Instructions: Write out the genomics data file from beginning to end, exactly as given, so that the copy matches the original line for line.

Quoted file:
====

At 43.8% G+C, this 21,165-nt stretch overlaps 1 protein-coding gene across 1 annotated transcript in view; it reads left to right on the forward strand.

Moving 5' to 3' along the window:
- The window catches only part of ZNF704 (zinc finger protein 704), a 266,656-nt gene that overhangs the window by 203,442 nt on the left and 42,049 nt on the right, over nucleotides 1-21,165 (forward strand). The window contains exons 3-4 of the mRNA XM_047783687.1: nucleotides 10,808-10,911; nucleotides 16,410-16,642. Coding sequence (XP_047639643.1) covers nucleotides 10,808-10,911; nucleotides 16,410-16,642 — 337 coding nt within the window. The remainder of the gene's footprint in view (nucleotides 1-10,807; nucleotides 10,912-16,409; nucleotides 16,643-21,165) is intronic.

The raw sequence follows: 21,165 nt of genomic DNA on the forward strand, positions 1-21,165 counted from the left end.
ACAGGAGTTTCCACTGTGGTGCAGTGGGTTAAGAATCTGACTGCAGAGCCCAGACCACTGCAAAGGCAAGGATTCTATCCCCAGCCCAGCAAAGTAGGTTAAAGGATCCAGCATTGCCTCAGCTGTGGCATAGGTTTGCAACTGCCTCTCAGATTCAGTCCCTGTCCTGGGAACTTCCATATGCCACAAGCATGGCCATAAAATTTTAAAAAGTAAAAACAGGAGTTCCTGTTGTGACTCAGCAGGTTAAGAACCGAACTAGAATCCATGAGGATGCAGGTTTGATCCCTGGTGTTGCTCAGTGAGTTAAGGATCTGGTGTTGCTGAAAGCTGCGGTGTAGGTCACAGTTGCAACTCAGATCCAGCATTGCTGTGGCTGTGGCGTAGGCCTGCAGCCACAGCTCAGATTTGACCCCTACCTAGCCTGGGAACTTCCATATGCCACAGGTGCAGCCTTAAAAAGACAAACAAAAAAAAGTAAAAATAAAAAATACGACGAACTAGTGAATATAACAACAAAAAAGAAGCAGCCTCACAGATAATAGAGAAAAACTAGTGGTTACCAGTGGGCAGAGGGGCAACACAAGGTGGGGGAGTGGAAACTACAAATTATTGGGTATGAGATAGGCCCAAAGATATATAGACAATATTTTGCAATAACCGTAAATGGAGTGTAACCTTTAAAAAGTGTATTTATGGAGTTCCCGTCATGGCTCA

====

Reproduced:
At 43.8% G+C, this 21,165-nt stretch overlaps 1 protein-coding gene across 1 annotated transcript in view; it reads left to right on the forward strand.

Moving 5' to 3' along the window:
- The window catches only part of ZNF704 (zinc finger protein 704), a 266,656-nt gene that overhangs the window by 203,442 nt on the left and 42,049 nt on the right, over nucleotides 1-21,165 (forward strand). The window contains exons 3-4 of the mRNA XM_047783687.1: nucleotides 10,808-10,911; nucleotides 16,410-16,642. Coding sequence (XP_047639643.1) covers nucleotides 10,808-10,911; nucleotides 16,410-16,642 — 337 coding nt within the window. The remainder of the gene's footprint in view (nucleotides 1-10,807; nucleotides 10,912-16,409; nucleotides 16,643-21,165) is intronic.

The raw sequence follows: 21,165 nt of genomic DNA on the forward strand, positions 1-21,165 counted from the left end.
ACAGGAGTTTCCACTGTGGTGCAGTGGGTTAAGAATCTGACTGCAGAGCCCAGACCACTGCAAAGGCAAGGATTCTATCCCCAGCCCAGCAAAGTAGGTTAAAGGATCCAGCATTGCCTCAGCTGTGGCATAGGTTTGCAACTGCCTCTCAGATTCAGTCCCTGTCCTGGGAACTTCCATATGCCACAAGCATGGCCATAAAATTTTAAAAAGTAAAAACAGGAGTTCCTGTTGTGACTCAGCAGGTTAAGAACCGAACTAGAATCCATGAGGATGCAGGTTTGATCCCTGGTGTTGCTCAGTGAGTTAAGGATCTGGTGTTGCTGAAAGCTGCGGTGTAGGTCACAGTTGCAACTCAGATCCAGCATTGCTGTGGCTGTGGCGTAGGCCTGCAGCCACAGCTCAGATTTGACCCCTACCTAGCCTGGGAACTTCCATATGCCACAGGTGCAGCCTTAAAAAGACAAACAAAAAAAAGTAAAAATAAAAAATACGACGAACTAGTGAATATAACAACAAAAAAGAAGCAGCCTCACAGATAATAGAGAAAAACTAGTGGTTACCAGTGGGCAGAGGGGCAACACAAGGTGGGGGAGTGGAAACTACAAATTATTGGGTATGAGATAGGCCCAAAGATATATAGACAATATTTTGCAATAACCGTAAATGGAGTGTAACCTTTAAAAAGTGTATTTATGGAGTTCCCGTCATGGCTCA